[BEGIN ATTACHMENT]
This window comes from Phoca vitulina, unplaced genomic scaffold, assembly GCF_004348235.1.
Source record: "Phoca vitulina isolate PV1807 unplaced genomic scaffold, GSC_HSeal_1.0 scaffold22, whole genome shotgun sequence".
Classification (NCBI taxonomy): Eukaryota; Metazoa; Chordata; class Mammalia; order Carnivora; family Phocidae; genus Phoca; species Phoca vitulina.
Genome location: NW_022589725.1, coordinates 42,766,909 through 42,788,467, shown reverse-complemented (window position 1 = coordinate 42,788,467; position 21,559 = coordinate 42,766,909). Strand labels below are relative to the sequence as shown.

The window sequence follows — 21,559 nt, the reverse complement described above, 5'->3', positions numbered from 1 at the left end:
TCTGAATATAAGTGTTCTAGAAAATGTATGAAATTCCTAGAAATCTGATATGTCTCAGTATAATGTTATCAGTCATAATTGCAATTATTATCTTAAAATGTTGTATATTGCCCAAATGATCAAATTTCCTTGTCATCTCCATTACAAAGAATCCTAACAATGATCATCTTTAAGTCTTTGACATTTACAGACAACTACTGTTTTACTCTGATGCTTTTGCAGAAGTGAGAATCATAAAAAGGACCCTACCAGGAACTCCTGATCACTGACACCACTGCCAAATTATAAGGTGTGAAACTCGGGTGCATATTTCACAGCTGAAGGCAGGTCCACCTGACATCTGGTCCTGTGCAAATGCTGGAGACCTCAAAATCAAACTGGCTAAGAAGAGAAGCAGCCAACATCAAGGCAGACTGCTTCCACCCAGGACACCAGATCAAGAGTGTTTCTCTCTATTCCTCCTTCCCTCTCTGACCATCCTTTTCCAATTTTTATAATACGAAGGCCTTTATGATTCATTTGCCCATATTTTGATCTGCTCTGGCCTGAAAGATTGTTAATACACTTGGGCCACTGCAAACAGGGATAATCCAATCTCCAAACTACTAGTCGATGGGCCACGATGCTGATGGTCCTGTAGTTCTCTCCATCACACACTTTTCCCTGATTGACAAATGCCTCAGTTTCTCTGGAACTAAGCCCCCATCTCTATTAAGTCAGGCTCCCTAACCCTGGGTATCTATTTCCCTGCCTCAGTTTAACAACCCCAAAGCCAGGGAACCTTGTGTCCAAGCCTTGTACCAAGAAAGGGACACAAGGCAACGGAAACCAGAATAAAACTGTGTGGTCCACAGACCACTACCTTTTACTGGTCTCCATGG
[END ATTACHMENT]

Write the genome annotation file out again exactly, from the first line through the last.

This window comes from Phoca vitulina, unplaced genomic scaffold, assembly GCF_004348235.1.
Source record: "Phoca vitulina isolate PV1807 unplaced genomic scaffold, GSC_HSeal_1.0 scaffold22, whole genome shotgun sequence".
Classification (NCBI taxonomy): Eukaryota; Metazoa; Chordata; class Mammalia; order Carnivora; family Phocidae; genus Phoca; species Phoca vitulina.
Genome location: NW_022589725.1, coordinates 42,766,909 through 42,788,467, shown reverse-complemented (window position 1 = coordinate 42,788,467; position 21,559 = coordinate 42,766,909). Strand labels below are relative to the sequence as shown.

The window sequence follows — 21,559 nt, the reverse complement described above, 5'->3', positions numbered from 1 at the left end:
TCTGAATATAAGTGTTCTAGAAAATGTATGAAATTCCTAGAAATCTGATATGTCTCAGTATAATGTTATCAGTCATAATTGCAATTATTATCTTAAAATGTTGTATATTGCCCAAATGATCAAATTTCCTTGTCATCTCCATTACAAAGAATCCTAACAATGATCATCTTTAAGTCTTTGACATTTACAGACAACTACTGTTTTACTCTGATGCTTTTGCAGAAGTGAGAATCATAAAAAGGACCCTACCAGGAACTCCTGATCACTGACACCACTGCCAAATTATAAGGTGTGAAACTCGGGTGCATATTTCACAGCTGAAGGCAGGTCCACCTGACATCTGGTCCTGTGCAAATGCTGGAGACCTCAAAATCAAACTGGCTAAGAAGAGAAGCAGCCAACATCAAGGCAGACTGCTTCCACCCAGGACACCAGATCAAGAGTGTTTCTCTCTATTCCTCCTTCCCTCTCTGACCATCCTTTTCCAATTTTTATAATACGAAGGCCTTTATGATTCATTTGCCCATATTTTGATCTGCTCTGGCCTGAAAGATTGTTAATACACTTGGGCCACTGCAAACAGGGATAATCCAATCTCCAAACTACTAGTCGATGGGCCACGATGCTGATGGTCCTGTAGTTCTCTCCATCACACACTTTTCCCTGATTGACAAATGCCTCAGTTTCTCTGGAACTAAGCCCCCATCTCTATTAAGTCAGGCTCCCTAACCCTGGGTATCTATTTCCCTGCCTCAGTTTAACAACCCCAAAGCCAGGGAACCTTGTGTCCAAGCCTTGTACCAAGAAAGGGACACAAGGCAACGGAAACCAGAATAAAACTGTGTGGTCCACAGACCACTACCTTTTACTGGTCTCCATGG